10 June 2012

Northern Marianas Retains constitutional land ownership provisions

CNMI Senate Kills Native Land Ownership Ballot Initiative

Lawmakers leave room for amending portions of Article 12

By Haidee V. Eugenio
Saipan Tribune

The Commonwealth of the Northern Mariana Islands (CNMI) Senate overwhelmingly killed...a legislative initiative that would have placed the question of Article 12 on the Nov. 6 ballot, with only one of eight present senators voting "yes."

Article 12 of the NMI Constitution restricts land ownership in the CNMI only to persons of Northern Marianas descent, or NMDs.

Of the eight senators present during the re-scheduled session, only Senate President Paul Manglona (Ind-Rota), the author of Senate Legislative Initiative 17-10, voted "yes."

Five voted "no," one abstained and one voted "present." One senator was absent.

The five who voted "no" were Sens. Henry San Nicolas (Cov-Tinian), Jovita Taimanao (Ind-Rota), Ralph Torres (R-Saipan), Juan Ayuyu (Ind-Rota), and Luis Crisostimo (Ind-Saipan).

Sen. Frank Cruz (R-Tinian) abstained, while Senate floor leader Pete Reyes (R-Saipan) voted "present." Senate Vice President Jude Hofschneider (R-Tinian) is on medical leave.

Before voting, senators took turns making their case in voting against the repeal of Article 12 in its entirety. They said, however, that they're open to the idea of making amendments to some of its provisions.

Manglona later told Saipan Tribune he's surprised with the result.

One senator said the result is not a rebuke to the initiative's author, but because they felt retaining Article 12 would do more good than harm.

Observers on Capital Hill said yesterday that the defeat of SLI 17-10 only goes to show that any legislative initiative to change Article 12 will not pass the Legislature.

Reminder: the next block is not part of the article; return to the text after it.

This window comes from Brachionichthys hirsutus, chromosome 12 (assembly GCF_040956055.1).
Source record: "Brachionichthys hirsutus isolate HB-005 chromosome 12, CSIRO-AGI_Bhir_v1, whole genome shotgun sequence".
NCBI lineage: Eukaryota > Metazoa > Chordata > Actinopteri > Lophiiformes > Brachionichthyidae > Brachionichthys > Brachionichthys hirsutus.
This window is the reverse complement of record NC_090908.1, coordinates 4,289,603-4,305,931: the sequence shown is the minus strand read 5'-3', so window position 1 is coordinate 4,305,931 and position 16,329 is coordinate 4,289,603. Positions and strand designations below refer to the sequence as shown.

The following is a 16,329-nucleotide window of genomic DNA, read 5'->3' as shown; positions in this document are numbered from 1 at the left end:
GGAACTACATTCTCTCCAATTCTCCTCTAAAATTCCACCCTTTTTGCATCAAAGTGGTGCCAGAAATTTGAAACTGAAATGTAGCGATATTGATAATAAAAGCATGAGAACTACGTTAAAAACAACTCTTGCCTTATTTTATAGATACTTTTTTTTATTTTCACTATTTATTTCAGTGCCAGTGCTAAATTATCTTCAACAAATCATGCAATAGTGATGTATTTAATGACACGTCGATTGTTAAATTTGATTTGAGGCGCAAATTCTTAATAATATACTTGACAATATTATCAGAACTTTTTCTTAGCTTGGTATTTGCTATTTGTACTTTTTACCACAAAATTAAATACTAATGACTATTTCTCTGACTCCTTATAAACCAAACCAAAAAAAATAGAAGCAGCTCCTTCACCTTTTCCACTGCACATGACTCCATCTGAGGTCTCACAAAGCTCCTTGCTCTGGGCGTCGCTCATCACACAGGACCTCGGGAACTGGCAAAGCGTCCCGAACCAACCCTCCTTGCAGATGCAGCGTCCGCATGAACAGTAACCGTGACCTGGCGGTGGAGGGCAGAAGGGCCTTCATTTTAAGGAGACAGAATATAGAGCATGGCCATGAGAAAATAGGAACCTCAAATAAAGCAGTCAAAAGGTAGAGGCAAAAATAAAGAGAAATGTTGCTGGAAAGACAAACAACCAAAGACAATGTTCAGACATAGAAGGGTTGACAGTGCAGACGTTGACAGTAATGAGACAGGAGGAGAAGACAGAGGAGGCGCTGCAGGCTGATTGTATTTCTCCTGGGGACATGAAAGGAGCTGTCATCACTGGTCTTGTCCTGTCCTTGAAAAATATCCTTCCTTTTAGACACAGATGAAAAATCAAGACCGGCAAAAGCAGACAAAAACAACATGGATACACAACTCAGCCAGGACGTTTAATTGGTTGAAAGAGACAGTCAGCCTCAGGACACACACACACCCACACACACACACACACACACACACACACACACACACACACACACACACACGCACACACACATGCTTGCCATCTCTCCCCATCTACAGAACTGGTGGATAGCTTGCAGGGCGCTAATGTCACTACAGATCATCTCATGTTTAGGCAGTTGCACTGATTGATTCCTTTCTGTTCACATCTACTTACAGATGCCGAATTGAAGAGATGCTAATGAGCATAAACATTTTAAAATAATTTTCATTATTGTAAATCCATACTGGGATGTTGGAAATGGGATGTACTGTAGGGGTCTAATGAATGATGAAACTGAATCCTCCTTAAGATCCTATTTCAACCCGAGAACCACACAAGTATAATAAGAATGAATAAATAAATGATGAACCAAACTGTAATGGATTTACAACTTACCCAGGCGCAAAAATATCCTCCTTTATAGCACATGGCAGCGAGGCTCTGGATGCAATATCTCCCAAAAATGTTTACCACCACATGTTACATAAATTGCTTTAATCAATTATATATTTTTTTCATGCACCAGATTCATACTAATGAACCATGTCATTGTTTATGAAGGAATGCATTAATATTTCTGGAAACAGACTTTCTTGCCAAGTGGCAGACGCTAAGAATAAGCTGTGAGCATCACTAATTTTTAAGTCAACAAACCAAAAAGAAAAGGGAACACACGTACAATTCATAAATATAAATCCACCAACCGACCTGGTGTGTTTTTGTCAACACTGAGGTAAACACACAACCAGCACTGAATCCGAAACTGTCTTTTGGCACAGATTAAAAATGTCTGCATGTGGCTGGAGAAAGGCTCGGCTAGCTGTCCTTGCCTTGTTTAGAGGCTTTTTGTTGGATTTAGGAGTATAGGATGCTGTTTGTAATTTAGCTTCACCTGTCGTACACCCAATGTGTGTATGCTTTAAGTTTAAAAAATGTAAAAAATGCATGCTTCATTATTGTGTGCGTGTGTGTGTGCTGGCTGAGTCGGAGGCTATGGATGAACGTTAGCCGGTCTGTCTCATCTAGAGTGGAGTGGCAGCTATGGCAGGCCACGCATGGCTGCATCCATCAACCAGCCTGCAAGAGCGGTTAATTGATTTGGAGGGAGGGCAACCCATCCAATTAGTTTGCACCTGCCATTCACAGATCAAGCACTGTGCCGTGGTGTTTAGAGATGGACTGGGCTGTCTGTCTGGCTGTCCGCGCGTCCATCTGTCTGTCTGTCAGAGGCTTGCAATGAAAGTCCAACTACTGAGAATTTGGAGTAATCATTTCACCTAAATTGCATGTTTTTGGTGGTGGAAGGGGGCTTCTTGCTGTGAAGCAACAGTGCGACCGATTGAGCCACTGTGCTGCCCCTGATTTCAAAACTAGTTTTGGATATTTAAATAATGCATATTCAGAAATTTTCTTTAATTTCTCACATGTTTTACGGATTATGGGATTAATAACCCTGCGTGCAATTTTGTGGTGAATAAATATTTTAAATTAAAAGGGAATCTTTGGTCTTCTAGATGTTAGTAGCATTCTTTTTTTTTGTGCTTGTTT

Passage of a legislative initiative by the Senate and House does not mean repealing or retaining Article 12, but will only ensure that the question would be placed on the ballot.

Just the same, senators opposed to SLI 17-10 said they do not want Article 12 abolished.

San Nicolas, in an interview after the session, said he believes Article 12 should be retained to protect future generations.

"As a parent, I feel that Article 12 will protect the future generations. Unlike other countries with big lands, the CNMI only has small islands. If we allow non-NMDs to buy, we might just be like Hawaii and Guam where I think the locals don't have land in their own land," he said.

San Nicolas said there are other ways to improve the economy, if only elected leaders work together to implement plans.

Torres, for his part, said he supports only amending some portions of Article 12 but not abolishing it in its entirety. He said he is open to amending the blood quantum provision and addressing concerns about adoption.

"I am protecting the future generations because land does not grow," he later told Saipan Tribune.

This was the same sentiment that Ayuyu raised during the session. Ayuyu said there is a need to balance concerns about Article 12 of the Constitution and the law on adoption.